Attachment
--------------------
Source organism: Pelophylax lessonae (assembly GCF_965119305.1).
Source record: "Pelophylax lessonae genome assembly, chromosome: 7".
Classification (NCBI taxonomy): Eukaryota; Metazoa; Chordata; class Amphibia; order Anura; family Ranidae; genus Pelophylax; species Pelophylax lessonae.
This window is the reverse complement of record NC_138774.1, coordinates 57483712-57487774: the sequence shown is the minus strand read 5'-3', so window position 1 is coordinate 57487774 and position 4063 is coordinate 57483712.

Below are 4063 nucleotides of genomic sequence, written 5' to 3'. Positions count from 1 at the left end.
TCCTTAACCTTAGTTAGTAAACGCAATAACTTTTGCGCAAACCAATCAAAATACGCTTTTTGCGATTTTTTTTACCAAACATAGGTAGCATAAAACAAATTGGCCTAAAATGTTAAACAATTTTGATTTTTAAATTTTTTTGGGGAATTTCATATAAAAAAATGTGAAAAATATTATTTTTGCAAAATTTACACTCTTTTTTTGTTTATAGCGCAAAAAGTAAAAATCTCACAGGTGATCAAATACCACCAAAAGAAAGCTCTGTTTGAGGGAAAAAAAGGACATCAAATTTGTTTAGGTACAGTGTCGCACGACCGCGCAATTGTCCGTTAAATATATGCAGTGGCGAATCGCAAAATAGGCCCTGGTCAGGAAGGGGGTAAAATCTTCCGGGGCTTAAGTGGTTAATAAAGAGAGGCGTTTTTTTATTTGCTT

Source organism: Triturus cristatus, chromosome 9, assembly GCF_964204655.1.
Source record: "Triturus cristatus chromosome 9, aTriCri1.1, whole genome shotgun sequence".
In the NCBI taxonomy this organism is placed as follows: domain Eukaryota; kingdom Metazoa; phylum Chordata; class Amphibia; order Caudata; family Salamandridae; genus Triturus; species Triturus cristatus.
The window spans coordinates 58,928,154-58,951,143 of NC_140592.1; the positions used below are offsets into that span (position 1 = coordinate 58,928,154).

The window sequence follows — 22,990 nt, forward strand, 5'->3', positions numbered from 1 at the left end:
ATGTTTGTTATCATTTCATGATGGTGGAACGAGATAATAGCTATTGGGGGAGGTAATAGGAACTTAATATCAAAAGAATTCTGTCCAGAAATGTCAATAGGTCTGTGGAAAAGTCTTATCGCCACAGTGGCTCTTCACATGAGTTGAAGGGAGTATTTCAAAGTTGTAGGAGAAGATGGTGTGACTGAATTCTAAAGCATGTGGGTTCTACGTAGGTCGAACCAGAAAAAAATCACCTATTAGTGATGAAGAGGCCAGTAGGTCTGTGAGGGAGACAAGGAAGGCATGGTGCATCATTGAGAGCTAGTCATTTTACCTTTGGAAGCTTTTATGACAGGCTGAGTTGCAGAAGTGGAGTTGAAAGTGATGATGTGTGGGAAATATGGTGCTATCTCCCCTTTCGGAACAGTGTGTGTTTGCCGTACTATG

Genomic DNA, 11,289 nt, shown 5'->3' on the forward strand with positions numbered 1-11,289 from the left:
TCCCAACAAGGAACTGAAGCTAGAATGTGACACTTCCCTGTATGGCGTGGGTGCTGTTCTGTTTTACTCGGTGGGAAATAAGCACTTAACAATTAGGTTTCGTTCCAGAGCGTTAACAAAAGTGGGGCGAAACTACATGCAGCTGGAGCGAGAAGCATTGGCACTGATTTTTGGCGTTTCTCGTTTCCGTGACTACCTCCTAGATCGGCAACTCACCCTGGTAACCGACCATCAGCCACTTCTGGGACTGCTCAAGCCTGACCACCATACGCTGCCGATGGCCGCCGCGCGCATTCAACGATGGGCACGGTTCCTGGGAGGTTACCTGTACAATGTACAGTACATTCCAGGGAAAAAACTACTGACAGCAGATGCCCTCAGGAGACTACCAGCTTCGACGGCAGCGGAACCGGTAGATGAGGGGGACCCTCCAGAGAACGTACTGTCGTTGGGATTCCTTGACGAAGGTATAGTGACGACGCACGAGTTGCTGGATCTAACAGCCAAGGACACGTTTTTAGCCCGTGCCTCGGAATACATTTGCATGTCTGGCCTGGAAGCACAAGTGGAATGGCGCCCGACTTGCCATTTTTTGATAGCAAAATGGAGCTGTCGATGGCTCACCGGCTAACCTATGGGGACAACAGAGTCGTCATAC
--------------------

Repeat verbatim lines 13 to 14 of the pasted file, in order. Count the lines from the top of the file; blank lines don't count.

Genomic DNA, 11,289 nt, shown 5'->3' on the forward strand with positions numbered 1-11,289 from the left:
TCCCAACAAGGAACTGAAGCTAGAATGTGACACTTCCCTGTATGGCGTGGGTGCTGTTCTGTTTTACTCGGTGGGAAATAAGCACTTAACAATTAGGTTTCGTTCCAGAGCGTTAACAAAAGTGGGGCGAAACTACATGCAGCTGGAGCGAGAAGCATTGGCACTGATTTTTGGCGTTTCTCGTTTCCGTGACTACCTCCTAGATCGGCAACTCACCCTGGTAACCGACCATCAGCCACTTCTGGGACTGCTCAAGCCTGACCACCATACGCTGCCGATGGCCGCCGCGCGCATTCAACGATGGGCACGGTTCCTGGGAGGTTACCTGTACAATGTACAGTACATTCCAGGGAAAAAACTACTGACAGCAGATGCCCTCAGGAGACTACCAGCTTCGACGGCAGCGGAACCGGTAGATGAGGGGGACCCTCCAGAGAACGTACTGTCGTTGGGATTCCTTGACGAAGGTATAGTGACGACGCACGAGTTGCTGGATCTAACAGCCAAGGACACGTTTTTAGCCCGTGCCTCGGAATACATTTGCATGTCTGGCCTGGAAGCACAAGTGGAATGGCGCCCGACTTGCCATTTTTTGATAGCAAAATGGAGCTGTCGATGGCTCACCGGCTAACCTATGGGGACAACAGAGTCGTCATAC